Wachovia Assets Acquired by CitigroupFeds Broker Deal to Avoid 'Systemic Risk' to U.S. Financial Industry
The Citigroup acquisition of Wachovia comes only four days after Washington Mutual failed, and JP Morgan Chase bought the Seattle, WA.-based mortgage giant for $1.9 billion.
In the press announcement about the Wachovia acquisition, the FDIC maintains Wachovia didn't fail, and says all depositors are protected. It adds there is to be no cost to the Deposit Insurance Fund. The bank listed $812.4 billion assets and $447.8 billion deposits in June. Wachovia, based on its assets, was the fourth-largest bank holding company in the U.S. and was the third-largest full-service brokerage firm.
Citigroup Inc. will take the bulk of Wachovia's assets and liabilities, including five depository institutions, and assume senior and subordinated debt of Wachovia Corp. Wachovia Corporation will continue to own investment firms AG Edwards and Evergreen. Citigroup will pay $2.1 billion to Wachovia and assume the senior and subordinated debt of Wachovia Corporation. The FDIC has entered into a loss sharing arrangement on a pre-identified pool of loans. Citigroup Inc. will absorb up to $42 billion of losses on a $312 billion pool of loans. The FDIC will absorb losses beyond that. Citigroup has granted the FDIC $12 billion in preferred stock and warrants to compensate the FDIC for bearing this risk.
Over the weekend, Treasury Secretary Henry Paulson consulted with President Bush, the Federal Reserve and the FDIC and determined that open bank assistance was necessary to avoid serious adverse effects on economic conditions and financial stability. Citigroup fended off competing bids over the weekend from Wells Fargo and Spain's Banco Santander for the troubled Charlotte, NC-based bank.
Paulson says he commends the action taken by Chairman Bair and FDIC "to facilitate the sale of Wachovia Bank to Citigroup in an orderly fashion to mitigate potential market disruptions." Paulson agrees with the FDIC and the Federal Reserve that the failure of Wachovia "would have posed a systemic risk. The FDIC's actions help to mitigate potential systemic risk to our financial system."
Wachovia was one of the hardest hit of the big banks in the continuing subprime mortgage meltdown. Where the bank's problems started was when it bought mortgage lender Golden West Financial Corp at the height of the housing boom in 2006 for $25 billion. Dragging behind that purchase was a crumbling portfolio of $122 billion that Golden West had promoted as "Pick a Payment" loans that allowed borrowers to skip payments.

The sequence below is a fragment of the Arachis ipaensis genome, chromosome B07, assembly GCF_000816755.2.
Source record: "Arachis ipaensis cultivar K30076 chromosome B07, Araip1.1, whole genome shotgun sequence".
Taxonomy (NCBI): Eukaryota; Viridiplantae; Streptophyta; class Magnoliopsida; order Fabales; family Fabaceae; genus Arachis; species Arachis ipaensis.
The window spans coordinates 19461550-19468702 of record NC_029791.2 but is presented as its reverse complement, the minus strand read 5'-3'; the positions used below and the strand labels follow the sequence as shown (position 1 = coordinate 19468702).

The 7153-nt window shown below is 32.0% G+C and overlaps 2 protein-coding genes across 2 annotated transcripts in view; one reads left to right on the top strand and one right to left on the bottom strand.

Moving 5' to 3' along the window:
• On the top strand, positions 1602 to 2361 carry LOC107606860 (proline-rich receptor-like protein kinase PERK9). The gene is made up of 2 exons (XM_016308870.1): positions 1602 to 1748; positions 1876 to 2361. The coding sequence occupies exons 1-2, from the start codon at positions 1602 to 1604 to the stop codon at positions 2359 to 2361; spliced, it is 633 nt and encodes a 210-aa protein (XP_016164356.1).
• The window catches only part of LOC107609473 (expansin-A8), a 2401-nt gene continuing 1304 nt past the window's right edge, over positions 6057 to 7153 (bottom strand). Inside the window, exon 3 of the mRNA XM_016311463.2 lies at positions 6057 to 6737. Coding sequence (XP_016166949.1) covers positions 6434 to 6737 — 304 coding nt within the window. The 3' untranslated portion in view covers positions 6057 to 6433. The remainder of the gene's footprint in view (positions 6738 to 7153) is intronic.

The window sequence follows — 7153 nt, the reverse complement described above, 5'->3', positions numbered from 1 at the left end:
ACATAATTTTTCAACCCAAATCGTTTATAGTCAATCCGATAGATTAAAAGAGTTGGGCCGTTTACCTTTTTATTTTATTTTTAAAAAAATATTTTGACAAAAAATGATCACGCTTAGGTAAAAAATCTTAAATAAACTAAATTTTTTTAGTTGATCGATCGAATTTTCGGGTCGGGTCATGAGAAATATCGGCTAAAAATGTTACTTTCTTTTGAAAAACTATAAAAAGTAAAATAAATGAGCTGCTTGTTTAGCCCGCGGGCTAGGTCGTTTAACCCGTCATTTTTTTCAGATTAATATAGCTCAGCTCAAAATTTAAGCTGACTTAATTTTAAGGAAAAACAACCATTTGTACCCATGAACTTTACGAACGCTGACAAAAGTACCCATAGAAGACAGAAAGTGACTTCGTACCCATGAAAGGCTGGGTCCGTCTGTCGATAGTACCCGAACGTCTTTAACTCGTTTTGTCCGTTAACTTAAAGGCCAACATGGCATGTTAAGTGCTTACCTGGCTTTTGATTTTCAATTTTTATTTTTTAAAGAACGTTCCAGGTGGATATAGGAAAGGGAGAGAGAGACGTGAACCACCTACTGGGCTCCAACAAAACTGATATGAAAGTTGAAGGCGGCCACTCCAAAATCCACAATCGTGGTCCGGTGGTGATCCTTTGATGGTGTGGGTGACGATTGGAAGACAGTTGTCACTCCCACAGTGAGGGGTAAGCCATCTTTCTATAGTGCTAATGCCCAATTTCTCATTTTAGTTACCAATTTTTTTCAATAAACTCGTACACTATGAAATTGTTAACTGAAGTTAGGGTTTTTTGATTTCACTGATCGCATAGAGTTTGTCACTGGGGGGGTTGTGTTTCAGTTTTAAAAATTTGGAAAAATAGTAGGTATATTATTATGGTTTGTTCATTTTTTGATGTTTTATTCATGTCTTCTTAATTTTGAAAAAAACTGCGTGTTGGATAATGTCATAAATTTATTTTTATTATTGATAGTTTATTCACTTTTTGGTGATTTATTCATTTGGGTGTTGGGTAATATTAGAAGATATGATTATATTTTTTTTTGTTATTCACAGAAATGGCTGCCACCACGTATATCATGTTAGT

"For Wachovia customers, today's action will ensure seamless continuity of service from their bank and full protection for all of their deposits." said FDIC Chairman Sheila C. Bair. "There will be no interruption in services and bank customers should expect business as usual."
Despite the series of unusual events that led up to the Wachovia buyout, FDIC's Bair maintains that the majority of banks are sound, "On the whole, the commercial banking system in the United States remains well capitalized. This morning's decision was made under extraordinary circumstances with significant consultation among the regulators and Treasury," Bair said. "This action was necessary to maintain confidence in the banking industry given current financial market conditions."
In Other News ...
The Wachovia buyout by Citigroup is just one event among many that continue to grip the world's financial markets, and comes as government regulators try to bring the economy away from the perilous edge it has been on over the past two weeks as they try to jump start battered U.S. credit markets to work normally again. Other developing stories:
The Bailout -- Democrats and Republicans met over the weekend to work out a final version of the $700 billion bailout proposal. The result, a changed bailout would offer a staged disbursement of funds for the government to buy bad mortgage loans from banks.
President Bush on Monday made an unusual early-morning statement to the nation about the $700 billion bailout. Calling the proposed measure "an extraordinary agreement to deal with an extraordinary problem," Bush urged Congress to pass the bill, saying it is needed to "keep the crisis in our financial system from spreading throughout our economy."
The U.S. House of Representatives passed the bailout bill in 220-198 vote to move it to three hours of general debate and a final vote. The bill failed to pass in its first round, though, after which its fate was uncertain.
Global Banking News -- On Sunday, Dutch-Belgian bank and insurance giant Fortis NV was given an 11.2 billion euro ($16.4 billion) lifeline to avert insolvency as part of a wider bailout plan agreed to by Belgium, the Netherlands and Luxembourg.
Bradford and Bingley, a Yorkshire, UK based British Bank is nationalized by the British government. B&B is the second UK bank, after Northern Rock, to be nationalized in 2008 and its 41 billion pounds ($82 billion) of mortgage loans will be added to England's national debt.